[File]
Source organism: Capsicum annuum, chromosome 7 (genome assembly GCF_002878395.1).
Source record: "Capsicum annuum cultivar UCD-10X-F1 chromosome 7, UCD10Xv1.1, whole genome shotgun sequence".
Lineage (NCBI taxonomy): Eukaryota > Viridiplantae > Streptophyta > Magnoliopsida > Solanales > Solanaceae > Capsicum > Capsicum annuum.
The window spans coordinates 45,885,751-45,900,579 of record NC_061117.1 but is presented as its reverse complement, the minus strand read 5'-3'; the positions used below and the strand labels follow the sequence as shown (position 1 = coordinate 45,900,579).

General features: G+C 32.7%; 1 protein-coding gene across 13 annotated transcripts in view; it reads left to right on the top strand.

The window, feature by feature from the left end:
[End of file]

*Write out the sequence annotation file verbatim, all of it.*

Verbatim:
Source organism: Capsicum annuum, chromosome 7 (genome assembly GCF_002878395.1).
Source record: "Capsicum annuum cultivar UCD-10X-F1 chromosome 7, UCD10Xv1.1, whole genome shotgun sequence".
Lineage (NCBI taxonomy): Eukaryota > Viridiplantae > Streptophyta > Magnoliopsida > Solanales > Solanaceae > Capsicum > Capsicum annuum.
The window spans coordinates 45,885,751-45,900,579 of record NC_061117.1 but is presented as its reverse complement, the minus strand read 5'-3'; the positions used below and the strand labels follow the sequence as shown (position 1 = coordinate 45,900,579).

General features: G+C 32.7%; 1 protein-coding gene across 13 annotated transcripts in view; it reads left to right on the top strand.

The window, feature by feature from the left end: